One challenge to adoption of AMI is public opposition driven by both health and privacy concerns. The former is linked to perceived health risks associated with the radio frequency electromagnetic fields generated by AMI smart meters, although the Federal Communications Commission has concluded that there is no evidence confirming that these risks exist. As for privacy, opponents often spread the fear that AMI hardware will transmit personal data that allows “Big Brother”-like government authorities to monitor the activities of citizens.

Given that this kind of opposition to AMI has been well-documented, utilities must embark early upon awareness campaigns that explain the true capabilities of the technology and help minimize sensationalist attacks that overemphasize phantom risks. This will alleviate customers’ concerns and help them to realize that AMI can add value to their lives and not just to utilities’ bottom lines.

Behavioral Science Models For AMI Adoption
Creating desired behavioral changes, as opposed to simply publicizing the availability of AMI, requires going beyond traditional public information strategies for utilities. Research shows that campaigns that are focused merely on informing and educating customers, or even appealing to their economic self-interests, are less effective than those designed to appeal to the cultures, values, and principles of target audiences (McKenzie- Mohr, 2000). Behavioral science models can provide a holistic and strategic framework for developing and delivering programs encouraging public engagement and empowerment.

Diffusion Of Innovation
Developed by communication scholar and sociologist Everett Rogers in 1962, the Diffusion of Innovation Model seeks to explain how, why, and at what pace new ideas and technologies, such as AMI, are adopted by a given population.

Diffusion of Innovation Model (Sources: Rogers [1962], Cialdini [1984], Gladwell [2000], and Maloney [2010])

Different segments of that population, as defined by Rogers, fall along the model’s curve based on their disposition to adopt innovations:

  1. Innovators (2.5 percent) — the technologists who are eager to learn and curious to experiment with new ideas, even if doing so involves the risk of failure or disappointment
  2. Early Adopters (13.5 percent) — visionaries who seek ways to improve their lives and learn from innovators about ideas and technologies that are worth adopting
  3. Early Majority (34 percent) — the pragmatists who want to see and assess ideas and technologies based on feedback from innovators and early adopters, before they choose to commit (Reaching the early majority — “crossing the chasm” — is often viewed as the most difficult phase in the diffusion process.)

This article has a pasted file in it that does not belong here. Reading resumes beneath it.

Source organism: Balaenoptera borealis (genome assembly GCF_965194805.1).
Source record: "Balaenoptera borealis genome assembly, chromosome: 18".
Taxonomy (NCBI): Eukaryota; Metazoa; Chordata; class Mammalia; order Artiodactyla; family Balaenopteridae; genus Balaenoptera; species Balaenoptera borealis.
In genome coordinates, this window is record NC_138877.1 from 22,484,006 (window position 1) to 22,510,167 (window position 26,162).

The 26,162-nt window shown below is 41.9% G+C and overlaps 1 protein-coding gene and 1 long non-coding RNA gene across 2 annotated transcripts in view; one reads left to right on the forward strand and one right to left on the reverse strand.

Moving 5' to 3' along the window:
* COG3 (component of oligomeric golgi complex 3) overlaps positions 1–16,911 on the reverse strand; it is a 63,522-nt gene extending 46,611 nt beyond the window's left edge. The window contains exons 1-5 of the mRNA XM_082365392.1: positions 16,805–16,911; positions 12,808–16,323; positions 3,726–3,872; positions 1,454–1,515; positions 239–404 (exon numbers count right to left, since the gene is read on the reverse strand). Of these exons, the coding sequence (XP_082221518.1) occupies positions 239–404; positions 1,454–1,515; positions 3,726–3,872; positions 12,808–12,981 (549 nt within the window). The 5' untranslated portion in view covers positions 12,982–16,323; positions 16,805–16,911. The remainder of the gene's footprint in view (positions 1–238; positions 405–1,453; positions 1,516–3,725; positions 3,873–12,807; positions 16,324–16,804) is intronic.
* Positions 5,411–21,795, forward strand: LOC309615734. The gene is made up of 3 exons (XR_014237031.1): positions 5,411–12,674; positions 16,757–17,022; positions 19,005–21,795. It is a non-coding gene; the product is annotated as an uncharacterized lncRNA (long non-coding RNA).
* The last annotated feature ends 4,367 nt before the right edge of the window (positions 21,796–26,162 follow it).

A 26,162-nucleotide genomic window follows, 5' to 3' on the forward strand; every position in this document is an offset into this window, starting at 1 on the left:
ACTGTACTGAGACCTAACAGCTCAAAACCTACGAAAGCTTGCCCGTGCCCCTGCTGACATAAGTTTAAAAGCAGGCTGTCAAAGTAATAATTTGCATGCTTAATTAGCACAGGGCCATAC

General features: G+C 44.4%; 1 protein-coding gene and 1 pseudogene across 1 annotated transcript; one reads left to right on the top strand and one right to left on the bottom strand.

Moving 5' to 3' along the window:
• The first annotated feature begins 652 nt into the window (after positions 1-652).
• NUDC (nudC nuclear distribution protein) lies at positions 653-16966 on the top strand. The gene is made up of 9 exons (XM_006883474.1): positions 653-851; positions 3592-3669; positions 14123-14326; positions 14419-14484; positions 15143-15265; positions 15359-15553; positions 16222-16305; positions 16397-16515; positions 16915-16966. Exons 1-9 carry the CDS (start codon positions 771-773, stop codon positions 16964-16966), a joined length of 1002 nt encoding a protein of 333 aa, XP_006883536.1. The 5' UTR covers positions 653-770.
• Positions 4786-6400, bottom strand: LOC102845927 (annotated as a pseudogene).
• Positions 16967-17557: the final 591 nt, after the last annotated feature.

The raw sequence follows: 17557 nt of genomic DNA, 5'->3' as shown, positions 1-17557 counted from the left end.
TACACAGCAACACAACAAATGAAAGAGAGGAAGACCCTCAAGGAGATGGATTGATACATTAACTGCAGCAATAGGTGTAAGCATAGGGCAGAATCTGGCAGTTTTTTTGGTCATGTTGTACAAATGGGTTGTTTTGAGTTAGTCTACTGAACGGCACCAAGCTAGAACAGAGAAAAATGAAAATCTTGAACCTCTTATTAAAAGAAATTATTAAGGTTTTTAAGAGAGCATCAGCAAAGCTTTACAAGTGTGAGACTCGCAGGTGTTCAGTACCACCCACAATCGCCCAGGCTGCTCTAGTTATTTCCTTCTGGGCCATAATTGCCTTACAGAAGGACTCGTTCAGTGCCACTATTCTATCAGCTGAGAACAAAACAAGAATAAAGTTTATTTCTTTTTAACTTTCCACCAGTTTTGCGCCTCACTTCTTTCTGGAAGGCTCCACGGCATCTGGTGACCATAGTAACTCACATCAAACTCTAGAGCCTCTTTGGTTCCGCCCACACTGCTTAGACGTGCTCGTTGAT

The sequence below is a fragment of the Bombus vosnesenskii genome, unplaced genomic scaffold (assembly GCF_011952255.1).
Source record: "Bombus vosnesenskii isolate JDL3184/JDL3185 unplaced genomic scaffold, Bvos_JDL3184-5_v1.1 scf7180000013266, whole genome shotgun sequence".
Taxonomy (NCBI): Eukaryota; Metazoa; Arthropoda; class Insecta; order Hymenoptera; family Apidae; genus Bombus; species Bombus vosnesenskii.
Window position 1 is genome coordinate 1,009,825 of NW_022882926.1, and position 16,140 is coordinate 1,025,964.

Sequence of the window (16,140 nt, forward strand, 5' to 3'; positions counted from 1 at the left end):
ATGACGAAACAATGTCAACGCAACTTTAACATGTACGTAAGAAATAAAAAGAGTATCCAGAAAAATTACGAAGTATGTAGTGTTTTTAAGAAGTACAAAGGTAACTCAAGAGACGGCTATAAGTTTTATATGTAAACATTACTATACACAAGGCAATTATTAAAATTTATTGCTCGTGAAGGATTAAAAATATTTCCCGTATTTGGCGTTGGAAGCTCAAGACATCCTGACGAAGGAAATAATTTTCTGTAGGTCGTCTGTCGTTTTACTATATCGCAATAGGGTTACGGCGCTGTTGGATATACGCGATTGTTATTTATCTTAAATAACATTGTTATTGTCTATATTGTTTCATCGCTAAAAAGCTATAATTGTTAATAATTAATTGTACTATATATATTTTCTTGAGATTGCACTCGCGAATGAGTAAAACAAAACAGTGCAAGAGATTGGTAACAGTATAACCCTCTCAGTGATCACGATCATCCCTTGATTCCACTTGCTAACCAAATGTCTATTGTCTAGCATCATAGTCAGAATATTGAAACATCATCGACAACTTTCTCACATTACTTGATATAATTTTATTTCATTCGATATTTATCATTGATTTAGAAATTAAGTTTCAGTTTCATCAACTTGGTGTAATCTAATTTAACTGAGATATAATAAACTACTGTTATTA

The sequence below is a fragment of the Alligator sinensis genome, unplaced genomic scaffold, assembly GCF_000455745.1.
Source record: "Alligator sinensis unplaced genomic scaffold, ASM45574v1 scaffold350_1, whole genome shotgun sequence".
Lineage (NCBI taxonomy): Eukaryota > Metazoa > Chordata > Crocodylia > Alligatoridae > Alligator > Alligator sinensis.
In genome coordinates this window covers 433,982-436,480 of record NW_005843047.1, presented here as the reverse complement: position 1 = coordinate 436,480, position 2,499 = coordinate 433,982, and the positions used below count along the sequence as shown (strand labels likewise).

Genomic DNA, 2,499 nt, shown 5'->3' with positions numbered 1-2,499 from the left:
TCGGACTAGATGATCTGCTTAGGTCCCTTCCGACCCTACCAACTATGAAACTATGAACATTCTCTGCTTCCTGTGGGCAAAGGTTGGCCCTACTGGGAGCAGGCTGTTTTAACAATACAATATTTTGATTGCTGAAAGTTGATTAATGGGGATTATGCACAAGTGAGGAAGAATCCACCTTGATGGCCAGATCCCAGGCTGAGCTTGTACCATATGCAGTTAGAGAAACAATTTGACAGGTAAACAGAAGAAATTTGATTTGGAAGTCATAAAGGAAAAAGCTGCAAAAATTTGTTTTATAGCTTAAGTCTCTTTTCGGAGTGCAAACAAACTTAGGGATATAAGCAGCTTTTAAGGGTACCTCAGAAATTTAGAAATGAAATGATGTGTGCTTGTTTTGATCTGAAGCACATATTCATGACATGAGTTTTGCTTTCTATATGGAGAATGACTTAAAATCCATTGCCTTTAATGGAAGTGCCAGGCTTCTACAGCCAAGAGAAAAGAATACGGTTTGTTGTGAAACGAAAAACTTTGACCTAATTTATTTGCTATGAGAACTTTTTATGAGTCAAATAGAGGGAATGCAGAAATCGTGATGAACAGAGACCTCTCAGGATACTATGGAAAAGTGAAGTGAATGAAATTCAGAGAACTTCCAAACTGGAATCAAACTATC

4. Late Majority (34 percent) — more conservative individuals who wait to adopt new ideas or technologies until they become pervasive enough that not adopting them creates its own risks and costs
  5. Laggards (13.5 percent) — individuals more likely to be agnostic or apathetic about innovations and see no benefit in adopting them until the new ideas or technologies are nearly outdated
  6. Skeptics (2.5 percent) — cynics who are actively suspicious of new ideas or technologies, and who may take action to resist their adoption by others

As messages regarding an innovation are disseminated, they are processed by target audiences in five stages:

  1. Knowledge: gaining awareness about the technology
  2. Persuasion: forming an opinion on the technology
  3. Decision: making a choice on whether to adopt or reject the technology
  4. Implementation: putting the technology to use
  5. Confirmation: seeking assurance for the decision to adopt the technology

Core Motives Model
In his seminal work, Influence: The Psychology of Persuasion, Dr. Robert Cialdini identifies and fully describes six principles (or “weapons of influence”) of ethical persuasion, driven by three core motives — building relationships, reducing uncertainty, and motivating action.

The Core Motives Model offers great guidance to communicators in sectors like utilities, to shape behavioral change campaigns, and in fact, has been used directly for that purpose. Since the 1980s, Cialdini has helped to develop pro-environment messaging for campaigns that focus on finding the “sweet spot” where utilities can create the greatest level of behavioral change for the least amount of effort and money.